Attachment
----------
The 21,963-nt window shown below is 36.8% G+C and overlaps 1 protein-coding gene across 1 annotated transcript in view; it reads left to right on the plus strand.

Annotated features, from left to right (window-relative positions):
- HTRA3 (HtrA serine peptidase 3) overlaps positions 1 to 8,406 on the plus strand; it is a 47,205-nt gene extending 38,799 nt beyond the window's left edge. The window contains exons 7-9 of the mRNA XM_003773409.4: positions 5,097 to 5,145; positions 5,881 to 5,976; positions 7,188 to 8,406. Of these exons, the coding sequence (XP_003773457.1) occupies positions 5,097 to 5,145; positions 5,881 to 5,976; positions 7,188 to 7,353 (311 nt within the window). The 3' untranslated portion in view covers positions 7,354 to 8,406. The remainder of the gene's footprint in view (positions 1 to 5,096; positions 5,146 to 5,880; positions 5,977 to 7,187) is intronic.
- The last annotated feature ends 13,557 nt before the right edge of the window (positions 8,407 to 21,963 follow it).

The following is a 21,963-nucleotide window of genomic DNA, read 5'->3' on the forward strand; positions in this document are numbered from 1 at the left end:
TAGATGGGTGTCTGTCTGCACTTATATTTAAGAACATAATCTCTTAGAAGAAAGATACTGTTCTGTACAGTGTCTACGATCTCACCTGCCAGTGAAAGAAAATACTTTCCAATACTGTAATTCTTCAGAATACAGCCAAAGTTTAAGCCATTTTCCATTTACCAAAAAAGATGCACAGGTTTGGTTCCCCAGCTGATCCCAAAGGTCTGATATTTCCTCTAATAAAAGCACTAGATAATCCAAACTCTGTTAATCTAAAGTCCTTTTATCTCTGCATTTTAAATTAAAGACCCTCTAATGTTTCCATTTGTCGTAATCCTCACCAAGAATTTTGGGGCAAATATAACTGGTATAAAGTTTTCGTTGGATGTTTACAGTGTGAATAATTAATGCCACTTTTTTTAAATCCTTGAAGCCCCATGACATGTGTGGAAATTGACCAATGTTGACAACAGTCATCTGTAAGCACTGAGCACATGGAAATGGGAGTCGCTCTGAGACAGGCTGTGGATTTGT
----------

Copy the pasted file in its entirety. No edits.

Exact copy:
The 21,963-nt window shown below is 36.8% G+C and overlaps 1 protein-coding gene across 1 annotated transcript in view; it reads left to right on the plus strand.

Annotated features, from left to right (window-relative positions):
- HTRA3 (HtrA serine peptidase 3) overlaps positions 1 to 8,406 on the plus strand; it is a 47,205-nt gene extending 38,799 nt beyond the window's left edge. The window contains exons 7-9 of the mRNA XM_003773409.4: positions 5,097 to 5,145; positions 5,881 to 5,976; positions 7,188 to 8,406. Of these exons, the coding sequence (XP_003773457.1) occupies positions 5,097 to 5,145; positions 5,881 to 5,976; positions 7,188 to 7,353 (311 nt within the window). The 3' untranslated portion in view covers positions 7,354 to 8,406. The remainder of the gene's footprint in view (positions 1 to 5,096; positions 5,146 to 5,880; positions 5,977 to 7,187) is intronic.
- The last annotated feature ends 13,557 nt before the right edge of the window (positions 8,407 to 21,963 follow it).

The following is a 21,963-nucleotide window of genomic DNA, read 5'->3' on the forward strand; positions in this document are numbered from 1 at the left end:
TAGATGGGTGTCTGTCTGCACTTATATTTAAGAACATAATCTCTTAGAAGAAAGATACTGTTCTGTACAGTGTCTACGATCTCACCTGCCAGTGAAAGAAAATACTTTCCAATACTGTAATTCTTCAGAATACAGCCAAAGTTTAAGCCATTTTCCATTTACCAAAAAAGATGCACAGGTTTGGTTCCCCAGCTGATCCCAAAGGTCTGATATTTCCTCTAATAAAAGCACTAGATAATCCAAACTCTGTTAATCTAAAGTCCTTTTATCTCTGCATTTTAAATTAAAGACCCTCTAATGTTTCCATTTGTCGTAATCCTCACCAAGAATTTTGGGGCAAATATAACTGGTATAAAGTTTTCGTTGGATGTTTACAGTGTGAATAATTAATGCCACTTTTTTTAAATCCTTGAAGCCCCATGACATGTGTGGAAATTGACCAATGTTGACAACAGTCATCTGTAAGCACTGAGCACATGGAAATGGGAGTCGCTCTGAGACAGGCTGTGGATTTGT